Savory is among one of the oldest spices, known to even the ancient Romans, who seasoned every dish with it. In the 1st century BC, the ancient Roman poet Virgil looked after plantations of savory, claiming that the honey of the bees he owned ended up much more flavorful.
The name of the plant comes from Latin and means "grass of the satyrs". In antiquity, savory was considered an aphrodisiac, while during the Middle Ages it began being added ever more often to dishes, especially in cakes and other pastries.
The genus Satureja contains about 30 varieties of annual and perennial herbaceous plants from the Lamiaceae family. These short plants grow in sunny areas and are concentrated in the warm regions of the northern hemisphere. The aboveground part is usable. It is picked during or after blooming.
Savory can be used both fresh and dried. If you have fresh savory at hand, it's best to use it. It is extremely flavorful and provides an interesting taste to every dish.
Savory is used to season all sorts of dishes with meat and stews. In addition, it is part of the ingredients list of all mince used for meatballs, kebab, as well as mince dishes, such as stuffed peppers for example. It is also a delightful spice for all legumes.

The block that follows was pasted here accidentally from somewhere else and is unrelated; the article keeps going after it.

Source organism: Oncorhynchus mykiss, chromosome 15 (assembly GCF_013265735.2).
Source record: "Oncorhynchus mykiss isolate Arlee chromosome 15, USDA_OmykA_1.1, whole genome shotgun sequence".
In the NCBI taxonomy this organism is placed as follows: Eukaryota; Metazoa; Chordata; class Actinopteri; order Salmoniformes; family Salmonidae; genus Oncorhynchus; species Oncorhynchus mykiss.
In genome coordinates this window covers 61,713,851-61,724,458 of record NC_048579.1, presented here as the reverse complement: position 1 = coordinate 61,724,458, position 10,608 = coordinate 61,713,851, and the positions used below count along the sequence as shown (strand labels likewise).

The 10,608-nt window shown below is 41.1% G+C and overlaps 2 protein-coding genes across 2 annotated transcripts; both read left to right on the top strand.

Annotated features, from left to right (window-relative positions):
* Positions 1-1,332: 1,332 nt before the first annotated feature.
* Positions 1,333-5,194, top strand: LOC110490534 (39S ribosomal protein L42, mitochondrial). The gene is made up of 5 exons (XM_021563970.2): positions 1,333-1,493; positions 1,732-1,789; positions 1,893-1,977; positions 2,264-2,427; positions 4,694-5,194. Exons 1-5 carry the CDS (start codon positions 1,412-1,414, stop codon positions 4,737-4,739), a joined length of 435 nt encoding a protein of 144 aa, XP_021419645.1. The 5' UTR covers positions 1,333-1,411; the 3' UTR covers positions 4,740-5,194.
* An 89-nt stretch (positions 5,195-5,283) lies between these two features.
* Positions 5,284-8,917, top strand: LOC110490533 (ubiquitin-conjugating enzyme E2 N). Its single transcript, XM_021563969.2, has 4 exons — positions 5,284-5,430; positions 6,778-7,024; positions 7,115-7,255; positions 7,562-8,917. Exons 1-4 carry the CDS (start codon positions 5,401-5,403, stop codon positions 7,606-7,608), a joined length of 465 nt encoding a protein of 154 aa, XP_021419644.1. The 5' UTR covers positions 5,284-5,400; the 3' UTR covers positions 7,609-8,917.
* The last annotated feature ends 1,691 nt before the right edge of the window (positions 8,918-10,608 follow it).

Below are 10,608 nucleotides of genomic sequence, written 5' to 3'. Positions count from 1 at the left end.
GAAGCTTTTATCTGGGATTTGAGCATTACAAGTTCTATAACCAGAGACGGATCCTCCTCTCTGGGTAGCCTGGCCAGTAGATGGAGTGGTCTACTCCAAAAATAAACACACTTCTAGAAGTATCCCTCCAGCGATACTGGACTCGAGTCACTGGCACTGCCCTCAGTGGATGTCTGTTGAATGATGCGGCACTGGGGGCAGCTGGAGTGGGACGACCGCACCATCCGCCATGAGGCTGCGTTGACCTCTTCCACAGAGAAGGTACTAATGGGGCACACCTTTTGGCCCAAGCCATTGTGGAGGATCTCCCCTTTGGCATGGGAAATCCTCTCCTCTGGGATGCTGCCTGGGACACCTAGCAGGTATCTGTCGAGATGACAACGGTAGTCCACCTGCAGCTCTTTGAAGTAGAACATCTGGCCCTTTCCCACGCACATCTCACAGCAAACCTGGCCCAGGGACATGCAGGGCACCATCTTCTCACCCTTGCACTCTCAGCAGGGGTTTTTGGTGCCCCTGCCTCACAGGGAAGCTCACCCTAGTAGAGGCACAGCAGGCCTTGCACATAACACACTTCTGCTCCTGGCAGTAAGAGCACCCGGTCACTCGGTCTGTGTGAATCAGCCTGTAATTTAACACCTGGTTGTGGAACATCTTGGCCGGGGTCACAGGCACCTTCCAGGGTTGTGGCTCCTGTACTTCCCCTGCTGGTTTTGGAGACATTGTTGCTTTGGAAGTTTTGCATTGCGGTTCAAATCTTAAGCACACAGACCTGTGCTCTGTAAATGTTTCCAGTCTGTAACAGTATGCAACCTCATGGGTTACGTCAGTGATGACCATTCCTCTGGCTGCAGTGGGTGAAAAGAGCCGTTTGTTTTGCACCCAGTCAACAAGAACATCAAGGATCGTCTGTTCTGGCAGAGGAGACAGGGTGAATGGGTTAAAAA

Savory needs to be dried in the shade. The dried spice has a green color, a characteristic smell and slightly spicy taste. When cooking with it, it combines well with all other spices without a problem. Most commonly, these include black pepper, salt, paprika, fenugreek, cardamom, turmeric and others.
Besides as a spice, savory is also used as a potent herb. Its composition includes a great amount of chemical components, known for their antioxidant effects. Consuming them has overall health benefits. Savory also has dietary fiber, which increases good cholesterol.
A fun fact is that Satureja hortensis (summer savory) is the variety most often used in the culinary arts. However, Satureja douglasii is better known for use in medicine in North America, and Satureja thymbra - in the Mediterranean. Both herbs contain high amounts of carvacrol and thymol - phenol oils.